The movie was held at the very unusual Billings Farm in Woodstock Vermont.
Billings Farm is the only national park dedicated to farming.
It is a living museum. They also have an award winning herd of Jersey cows and several draft teams.
They were also very impacted by Hurricane Irene. Their bridges were destroyed, their fields damaged and their tourists trapped at the farm for a few days. The visitors got to milk cows, collect eggs and do farm chores until the river subsided.
See more Billings Farm info at:
After the movie I toured the big barn where equipment and exhibits from the last 2 centuries are housed.
There was an incredible display of unusual pumpkins on the first floor of the museum barn that I pored over for a long time. Click on the photos to see them even better.
I have never seen many of these varieties of pumpkins before and I sure wish I had some of the seeds!!!
This particular pumpkin really got my attention.
I found some great info online about these Pink Banana Squash on how to cook them and how big and productive they are, so I am gonna plant me some!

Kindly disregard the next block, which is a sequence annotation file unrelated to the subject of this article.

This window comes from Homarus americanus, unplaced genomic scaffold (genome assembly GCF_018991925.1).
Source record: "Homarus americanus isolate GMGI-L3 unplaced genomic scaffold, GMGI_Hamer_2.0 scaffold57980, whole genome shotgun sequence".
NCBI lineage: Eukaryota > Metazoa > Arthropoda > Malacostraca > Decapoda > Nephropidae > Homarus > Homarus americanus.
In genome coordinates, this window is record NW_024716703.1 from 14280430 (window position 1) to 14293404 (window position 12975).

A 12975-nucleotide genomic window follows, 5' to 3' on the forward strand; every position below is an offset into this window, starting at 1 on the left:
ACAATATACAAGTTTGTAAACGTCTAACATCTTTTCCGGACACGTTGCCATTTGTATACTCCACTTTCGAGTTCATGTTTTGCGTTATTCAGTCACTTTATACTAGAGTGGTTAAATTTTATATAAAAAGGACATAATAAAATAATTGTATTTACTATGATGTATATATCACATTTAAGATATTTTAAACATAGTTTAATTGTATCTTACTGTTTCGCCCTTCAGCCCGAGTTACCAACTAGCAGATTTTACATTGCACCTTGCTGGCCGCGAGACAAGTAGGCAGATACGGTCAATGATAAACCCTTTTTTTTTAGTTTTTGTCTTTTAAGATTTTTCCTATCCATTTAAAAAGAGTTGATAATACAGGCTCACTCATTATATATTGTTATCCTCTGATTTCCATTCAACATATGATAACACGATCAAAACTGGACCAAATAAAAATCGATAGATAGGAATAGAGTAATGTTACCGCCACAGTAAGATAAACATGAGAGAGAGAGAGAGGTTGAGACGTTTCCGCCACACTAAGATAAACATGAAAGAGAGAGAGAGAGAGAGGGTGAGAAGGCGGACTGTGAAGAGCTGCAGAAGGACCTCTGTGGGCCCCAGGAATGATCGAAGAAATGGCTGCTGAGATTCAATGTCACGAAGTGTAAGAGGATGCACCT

There were a hundred unusual pumpkins and squash.
It was also nice to see a few of the ones that I grew this summer: Turban, Delicata, Carnival, Jack Be Little and Sweet Dumpling.
Then I started walking around the other exhibits and saw an 1880's farm workshop and noticed many many items that some of our Vermont farmers still use.
Here was the treasure: this is how the oxen yokes were shaped for hundreds of years.
My neighbors are still doing it this way, down the road.
You may recognize some of the items in this shop...
The field equipment exhibit was fascinating.
I learned what these unusual items were.
Can you guess?
Click on the photo to see it larger, and then make a guess.
Bog shoes. Ever heard of them ? Here is the info:
The whetstone is above the cowhorn.
Here is the ancient mower with metal wheels.
( my farmer friends STILL are using these...I am not kidding!!!!)
There were many exhibits dedicated to preparing the soil, planting the crops, and harvesting and feeding the livestock. One can view the life of the farm wife, visit a town meeting, attend a rural school, or stop by the crossroads general store. For the visitor who has ever wondered about boiling sap and sugaring, ice cutting, cheese making, butter making or the importance of orchards and cider making, these are all part of the exhibit experience.
I could of spent another 3 hours there... but I looked around and noticed that the crowds were gone, the lights were going off and there was silence. Time to head home.
I will definitely return to explore the dairy barn, the farm house and to again crawl amongst some of the best farm exhibits I have ever seen.
I can not wait to phone my old farm boss, Bob, and tell him he has museum quality farm equipment !!